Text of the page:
Mazda’s metamorphosis from a Japanese marque to an American automobile mainstay has mostly been possible thanks to stellar marketing.
Whether it’s hitting the streets of Austin for SXSW as a sponsor giving free rides to attendees, or introducing massive multichannel content campaigns highlighting its “kodo” design language, the car manufacturer is taking consumers on a journey under the modus operandi “Driving Matters” while positioning themselves as an upscale driver’s brand.
Eric Watson, Mazda’s marketing director who’s worked a slew of positions for companies like Land Rover, Jaguar and Ford throughout his career, joined [a]listdaily to discuss how the company is approaching autonomous driving and other immersive technologies.
Mazda was named “Best Car Brand” by U.S. News & World Report in 2015. How are you building a marketable brand profile to customers this year?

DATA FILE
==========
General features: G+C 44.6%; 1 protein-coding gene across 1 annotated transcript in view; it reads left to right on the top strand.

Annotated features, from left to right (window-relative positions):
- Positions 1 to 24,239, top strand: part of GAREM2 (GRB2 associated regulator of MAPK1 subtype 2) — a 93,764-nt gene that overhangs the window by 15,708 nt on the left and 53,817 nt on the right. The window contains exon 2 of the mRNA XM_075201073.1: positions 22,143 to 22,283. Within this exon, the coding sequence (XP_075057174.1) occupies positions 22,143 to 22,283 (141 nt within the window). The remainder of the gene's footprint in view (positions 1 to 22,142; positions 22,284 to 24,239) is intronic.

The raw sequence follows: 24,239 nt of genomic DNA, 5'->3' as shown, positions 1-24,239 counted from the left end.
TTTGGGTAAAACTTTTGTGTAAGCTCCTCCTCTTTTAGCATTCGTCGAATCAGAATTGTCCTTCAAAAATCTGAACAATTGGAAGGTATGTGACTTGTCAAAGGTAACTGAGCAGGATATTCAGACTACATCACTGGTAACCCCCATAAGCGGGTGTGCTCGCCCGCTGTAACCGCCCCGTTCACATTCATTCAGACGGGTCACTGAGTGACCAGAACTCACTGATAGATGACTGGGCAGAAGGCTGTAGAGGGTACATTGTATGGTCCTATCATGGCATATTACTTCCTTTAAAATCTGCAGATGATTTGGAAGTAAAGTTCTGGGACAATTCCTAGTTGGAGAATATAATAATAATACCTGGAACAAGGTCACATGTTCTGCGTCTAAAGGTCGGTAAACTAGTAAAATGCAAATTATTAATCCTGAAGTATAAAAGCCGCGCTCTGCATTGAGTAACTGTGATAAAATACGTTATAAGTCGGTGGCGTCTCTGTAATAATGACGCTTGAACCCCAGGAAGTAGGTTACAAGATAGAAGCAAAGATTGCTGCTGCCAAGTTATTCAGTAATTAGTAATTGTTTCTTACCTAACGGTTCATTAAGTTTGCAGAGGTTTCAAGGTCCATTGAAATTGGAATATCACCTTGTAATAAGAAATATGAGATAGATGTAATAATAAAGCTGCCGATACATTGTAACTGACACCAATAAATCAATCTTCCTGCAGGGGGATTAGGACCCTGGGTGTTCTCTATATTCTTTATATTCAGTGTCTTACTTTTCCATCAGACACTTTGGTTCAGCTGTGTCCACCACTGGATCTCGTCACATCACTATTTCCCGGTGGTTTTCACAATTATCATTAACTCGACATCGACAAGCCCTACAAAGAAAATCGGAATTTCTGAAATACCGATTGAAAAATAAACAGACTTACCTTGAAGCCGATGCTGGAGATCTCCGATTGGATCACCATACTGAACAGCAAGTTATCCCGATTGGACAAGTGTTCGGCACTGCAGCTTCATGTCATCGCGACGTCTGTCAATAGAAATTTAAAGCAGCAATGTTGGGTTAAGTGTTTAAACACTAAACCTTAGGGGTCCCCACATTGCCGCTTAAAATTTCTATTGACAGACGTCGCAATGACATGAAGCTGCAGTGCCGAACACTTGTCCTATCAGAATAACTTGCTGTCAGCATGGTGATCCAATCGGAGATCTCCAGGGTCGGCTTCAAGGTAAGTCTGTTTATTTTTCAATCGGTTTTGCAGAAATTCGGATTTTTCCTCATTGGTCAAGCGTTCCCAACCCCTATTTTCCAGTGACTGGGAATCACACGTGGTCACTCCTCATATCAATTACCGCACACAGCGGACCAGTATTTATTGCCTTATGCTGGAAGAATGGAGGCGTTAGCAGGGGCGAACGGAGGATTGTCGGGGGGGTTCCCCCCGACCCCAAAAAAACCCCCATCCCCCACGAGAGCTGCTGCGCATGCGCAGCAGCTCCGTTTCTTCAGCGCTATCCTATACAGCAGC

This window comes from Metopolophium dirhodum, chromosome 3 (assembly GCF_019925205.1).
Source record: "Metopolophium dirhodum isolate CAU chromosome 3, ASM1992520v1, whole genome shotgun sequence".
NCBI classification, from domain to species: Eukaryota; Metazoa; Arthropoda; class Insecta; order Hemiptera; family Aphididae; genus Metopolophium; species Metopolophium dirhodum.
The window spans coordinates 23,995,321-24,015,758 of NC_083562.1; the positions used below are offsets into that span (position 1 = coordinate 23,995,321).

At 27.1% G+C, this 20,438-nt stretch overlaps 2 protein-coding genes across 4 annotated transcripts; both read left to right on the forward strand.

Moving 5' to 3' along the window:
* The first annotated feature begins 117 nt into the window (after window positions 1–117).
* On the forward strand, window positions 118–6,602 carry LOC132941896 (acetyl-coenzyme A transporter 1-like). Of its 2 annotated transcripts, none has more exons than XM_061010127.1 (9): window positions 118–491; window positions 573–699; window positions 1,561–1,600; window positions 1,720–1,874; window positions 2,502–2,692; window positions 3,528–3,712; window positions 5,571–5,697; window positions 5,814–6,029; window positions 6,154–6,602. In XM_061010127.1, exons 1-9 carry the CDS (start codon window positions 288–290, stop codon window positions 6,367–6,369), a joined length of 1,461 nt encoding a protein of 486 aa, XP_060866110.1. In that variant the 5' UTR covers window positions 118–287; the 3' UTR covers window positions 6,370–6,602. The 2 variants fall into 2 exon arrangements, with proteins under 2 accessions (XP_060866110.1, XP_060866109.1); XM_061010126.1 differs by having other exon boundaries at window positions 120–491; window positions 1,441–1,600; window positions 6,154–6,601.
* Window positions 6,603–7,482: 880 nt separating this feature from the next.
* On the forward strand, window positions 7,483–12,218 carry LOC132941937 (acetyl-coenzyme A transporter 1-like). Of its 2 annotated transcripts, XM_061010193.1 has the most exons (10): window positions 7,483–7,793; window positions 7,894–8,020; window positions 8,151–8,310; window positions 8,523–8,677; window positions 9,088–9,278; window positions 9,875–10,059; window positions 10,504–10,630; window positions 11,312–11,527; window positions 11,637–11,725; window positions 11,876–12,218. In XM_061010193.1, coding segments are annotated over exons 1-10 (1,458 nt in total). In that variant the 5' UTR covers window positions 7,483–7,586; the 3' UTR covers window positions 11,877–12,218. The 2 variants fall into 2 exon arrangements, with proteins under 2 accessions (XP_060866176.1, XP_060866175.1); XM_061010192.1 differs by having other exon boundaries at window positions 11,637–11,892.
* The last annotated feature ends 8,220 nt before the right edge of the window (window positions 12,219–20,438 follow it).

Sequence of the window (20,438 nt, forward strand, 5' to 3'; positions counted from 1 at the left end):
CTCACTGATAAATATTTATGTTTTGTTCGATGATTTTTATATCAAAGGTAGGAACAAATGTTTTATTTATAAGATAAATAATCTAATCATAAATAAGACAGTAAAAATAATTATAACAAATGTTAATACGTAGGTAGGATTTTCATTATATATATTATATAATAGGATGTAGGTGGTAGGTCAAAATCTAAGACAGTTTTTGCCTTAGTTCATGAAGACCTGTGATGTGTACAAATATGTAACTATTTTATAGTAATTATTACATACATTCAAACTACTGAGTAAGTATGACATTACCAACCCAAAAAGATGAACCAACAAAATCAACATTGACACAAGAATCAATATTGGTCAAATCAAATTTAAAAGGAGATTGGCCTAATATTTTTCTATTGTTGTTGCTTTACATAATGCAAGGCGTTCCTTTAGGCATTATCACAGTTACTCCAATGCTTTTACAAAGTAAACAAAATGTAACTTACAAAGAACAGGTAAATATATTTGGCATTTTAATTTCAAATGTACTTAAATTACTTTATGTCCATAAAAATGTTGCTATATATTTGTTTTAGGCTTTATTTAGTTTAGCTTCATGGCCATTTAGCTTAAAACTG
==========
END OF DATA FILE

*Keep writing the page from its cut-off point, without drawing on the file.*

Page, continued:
Mazda has a very unique customer base who appreciates the joy that driving brings, and really, our marketing campaigns are designed to do that: to connect with people around one of their passion points around driving. Last year we launched a campaign on how a car is used in your daily life to bring that level of excitement and passion.
How would you describe the typical Mazda driver?
A Mazda driver appreciates their car. It’s more than going to point A and Point B. They like the driving experience. They like the way a car looks. They like the way a car feels in their hands, and how it responds to their inputs. And that’s the story we’re trying to tell . . . as a car brand, you really have to carve out what your niche is, and what you stand for. We want to connect with people who love driving.
Mazda announced it had its best annual sales year in two decades. What do you think was the cause for this?
I think we have a great product lineup, both from a design aesthetic and also from the engineering and technologies that go into our cars. We’re really at a place that’s connecting to our target customer with our message.
Would you consider the Miata the flagship car for Mazda?